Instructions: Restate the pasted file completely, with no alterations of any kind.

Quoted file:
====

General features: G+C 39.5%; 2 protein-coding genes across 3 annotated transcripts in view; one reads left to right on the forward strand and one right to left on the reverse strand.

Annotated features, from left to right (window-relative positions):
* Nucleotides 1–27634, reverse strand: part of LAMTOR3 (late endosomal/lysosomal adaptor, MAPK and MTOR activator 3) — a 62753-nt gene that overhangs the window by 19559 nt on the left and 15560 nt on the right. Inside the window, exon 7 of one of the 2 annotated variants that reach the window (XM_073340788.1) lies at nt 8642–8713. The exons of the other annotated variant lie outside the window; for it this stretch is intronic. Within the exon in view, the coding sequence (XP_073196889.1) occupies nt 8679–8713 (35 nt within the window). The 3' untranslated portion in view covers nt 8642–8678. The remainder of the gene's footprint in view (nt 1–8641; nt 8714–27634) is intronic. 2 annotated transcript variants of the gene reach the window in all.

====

General features: G+C 39.5%; 2 protein-coding genes across 3 annotated transcripts in view; one reads left to right on the forward strand and one right to left on the reverse strand.

Annotated features, from left to right (window-relative positions):
* Nucleotides 1–27634, reverse strand: part of LAMTOR3 (late endosomal/lysosomal adaptor, MAPK and MTOR activator 3) — a 62753-nt gene that overhangs the window by 19559 nt on the left and 15560 nt on the right. Inside the window, exon 7 of one of the 2 annotated variants that reach the window (XM_073340788.1) lies at nt 8642–8713. The exons of the other annotated variant lie outside the window; for it this stretch is intronic. Within the exon in view, the coding sequence (XP_073196889.1) occupies nt 8679–8713 (35 nt within the window). The 3' untranslated portion in view covers nt 8642–8678. The remainder of the gene's footprint in view (nt 1–8641; nt 8714–27634) is intronic. 2 annotated transcript variants of the gene reach the window in all.